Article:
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This post concludes this series on the animals of Botswana. It has been quite fun searching the photos and putting these together, and I’m glad folks have enjoyed them.
About half way through our trip, we camped one night in an area with wifi. Also, I took a painkiller that night, forgetting that it would keep me awake.
I still hike and backpack as much as I can, so I read a few posts on a backpacking bulletin board. One post included photos of a pack of wolves hunting a deer, and there was some negative reaction. (I was also listening to the footsteps of something wandering through our campsite, hoping that it wasn’t a carnivore. The sound of grass tearing told me that it was an elephant.)
But the food chain was obvious every day in Botswana. Seemed that every animal except the pure herbivores were hunting something, and some of those herbivores were still quite dangerous.
A beautiful, striking bird, this goshawk flew low looking for food we could not see. But it might be:
One of these, a ground squirrel. Always close to a hole in case of danger.
Safety in numbers.
Where there are predators there are scavengers like the hyena.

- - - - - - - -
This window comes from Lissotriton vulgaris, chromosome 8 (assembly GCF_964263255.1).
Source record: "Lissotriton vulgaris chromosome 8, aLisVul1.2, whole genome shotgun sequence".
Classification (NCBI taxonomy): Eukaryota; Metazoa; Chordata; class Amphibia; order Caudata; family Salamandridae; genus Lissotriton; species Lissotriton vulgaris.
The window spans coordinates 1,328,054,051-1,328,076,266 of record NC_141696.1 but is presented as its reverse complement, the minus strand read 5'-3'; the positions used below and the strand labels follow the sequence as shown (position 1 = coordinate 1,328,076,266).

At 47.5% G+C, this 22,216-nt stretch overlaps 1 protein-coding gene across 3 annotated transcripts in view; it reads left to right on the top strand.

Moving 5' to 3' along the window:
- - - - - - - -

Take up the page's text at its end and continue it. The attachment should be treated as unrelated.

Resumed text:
I brought along equipment to take a few night photos, with Botswana nights being so clear. I intended to set up the camera, take a sample shot or two after dark, then operate it from the relative safety of my tent. Our guide really did not want anyone unnecessarily outside their tent after he extinguished the main campsite light, but thought that the five minutes it would take to take the sample shots was acceptable.
So my daughter helped me set things up. We plan three or four samples, each one to take about 30 seconds. We take two, then hear the cook say, “You have a visitor!”
Turning around we see two huge eyes moving through the trees about forty feet away. “It’s just a hyena!” he says. Just.
We were in our tents in 15 seconds.
This Yellow Billed Stork successfully caught a fish, only to have the Gray Heron drop by. Off camera, another stork and a spoonbill are watching. The black wing feathers are largely hidden when the stork isn’t flying.
Though the stork won the fight, the heron got points for looking cool about it.
Most days were spent with the beloved Black Backed Jackal……a scavenger at times.
And, as there was some mention before about the beauty of the Lilac Breasted Roller, here’s a final shot. Beautiful bird.